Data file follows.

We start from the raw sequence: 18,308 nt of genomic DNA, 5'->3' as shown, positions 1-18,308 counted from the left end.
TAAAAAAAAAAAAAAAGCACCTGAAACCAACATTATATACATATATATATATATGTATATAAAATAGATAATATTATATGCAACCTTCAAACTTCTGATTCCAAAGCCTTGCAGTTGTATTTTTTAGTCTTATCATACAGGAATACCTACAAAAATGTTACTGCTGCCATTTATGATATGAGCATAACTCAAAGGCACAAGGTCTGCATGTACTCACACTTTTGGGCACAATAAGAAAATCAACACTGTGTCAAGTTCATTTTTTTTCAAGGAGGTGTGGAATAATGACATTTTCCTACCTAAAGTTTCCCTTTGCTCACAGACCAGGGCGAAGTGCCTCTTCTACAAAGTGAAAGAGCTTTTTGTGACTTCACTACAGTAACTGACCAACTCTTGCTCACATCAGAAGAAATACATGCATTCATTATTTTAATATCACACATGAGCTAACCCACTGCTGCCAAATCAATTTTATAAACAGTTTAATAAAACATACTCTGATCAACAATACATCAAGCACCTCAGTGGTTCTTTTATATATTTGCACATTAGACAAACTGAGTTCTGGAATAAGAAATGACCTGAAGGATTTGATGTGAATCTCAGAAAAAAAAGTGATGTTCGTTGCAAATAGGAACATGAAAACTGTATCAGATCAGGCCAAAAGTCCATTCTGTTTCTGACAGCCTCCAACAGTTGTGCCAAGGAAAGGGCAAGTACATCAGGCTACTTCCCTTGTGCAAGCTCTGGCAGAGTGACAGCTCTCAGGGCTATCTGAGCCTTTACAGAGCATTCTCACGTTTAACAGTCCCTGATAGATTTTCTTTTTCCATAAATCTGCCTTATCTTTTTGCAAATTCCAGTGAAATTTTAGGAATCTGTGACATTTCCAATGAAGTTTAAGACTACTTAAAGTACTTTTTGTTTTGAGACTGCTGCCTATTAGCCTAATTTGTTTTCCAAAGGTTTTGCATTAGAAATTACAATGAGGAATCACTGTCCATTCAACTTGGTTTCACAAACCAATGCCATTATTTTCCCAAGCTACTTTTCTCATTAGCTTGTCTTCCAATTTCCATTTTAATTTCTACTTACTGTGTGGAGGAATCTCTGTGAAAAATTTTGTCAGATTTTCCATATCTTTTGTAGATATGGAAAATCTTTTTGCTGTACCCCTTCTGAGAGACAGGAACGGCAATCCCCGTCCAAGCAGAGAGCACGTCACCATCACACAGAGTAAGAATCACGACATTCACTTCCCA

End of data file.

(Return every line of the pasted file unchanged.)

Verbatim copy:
We start from the raw sequence: 18,308 nt of genomic DNA, 5'->3' as shown, positions 1-18,308 counted from the left end.
TAAAAAAAAAAAAAAAGCACCTGAAACCAACATTATATACATATATATATATATGTATATAAAATAGATAATATTATATGCAACCTTCAAACTTCTGATTCCAAAGCCTTGCAGTTGTATTTTTTAGTCTTATCATACAGGAATACCTACAAAAATGTTACTGCTGCCATTTATGATATGAGCATAACTCAAAGGCACAAGGTCTGCATGTACTCACACTTTTGGGCACAATAAGAAAATCAACACTGTGTCAAGTTCATTTTTTTTCAAGGAGGTGTGGAATAATGACATTTTCCTACCTAAAGTTTCCCTTTGCTCACAGACCAGGGCGAAGTGCCTCTTCTACAAAGTGAAAGAGCTTTTTGTGACTTCACTACAGTAACTGACCAACTCTTGCTCACATCAGAAGAAATACATGCATTCATTATTTTAATATCACACATGAGCTAACCCACTGCTGCCAAATCAATTTTATAAACAGTTTAATAAAACATACTCTGATCAACAATACATCAAGCACCTCAGTGGTTCTTTTATATATTTGCACATTAGACAAACTGAGTTCTGGAATAAGAAATGACCTGAAGGATTTGATGTGAATCTCAGAAAAAAAAGTGATGTTCGTTGCAAATAGGAACATGAAAACTGTATCAGATCAGGCCAAAAGTCCATTCTGTTTCTGACAGCCTCCAACAGTTGTGCCAAGGAAAGGGCAAGTACATCAGGCTACTTCCCTTGTGCAAGCTCTGGCAGAGTGACAGCTCTCAGGGCTATCTGAGCCTTTACAGAGCATTCTCACGTTTAACAGTCCCTGATAGATTTTCTTTTTCCATAAATCTGCCTTATCTTTTTGCAAATTCCAGTGAAATTTTAGGAATCTGTGACATTTCCAATGAAGTTTAAGACTACTTAAAGTACTTTTTGTTTTGAGACTGCTGCCTATTAGCCTAATTTGTTTTCCAAAGGTTTTGCATTAGAAATTACAATGAGGAATCACTGTCCATTCAACTTGGTTTCACAAACCAATGCCATTATTTTCCCAAGCTACTTTTCTCATTAGCTTGTCTTCCAATTTCCATTTTAATTTCTACTTACTGTGTGGAGGAATCTCTGTGAAAAATTTTGTCAGATTTTCCATATCTTTTGTAGATATGGAAAATCTTTTTGCTGTACCCCTTCTGAGAGACAGGAACGGCAATCCCCGTCCAAGCAGAGAGCACGTCACCATCACACAGAGTAAGAATCACGACATTCACTTCCCA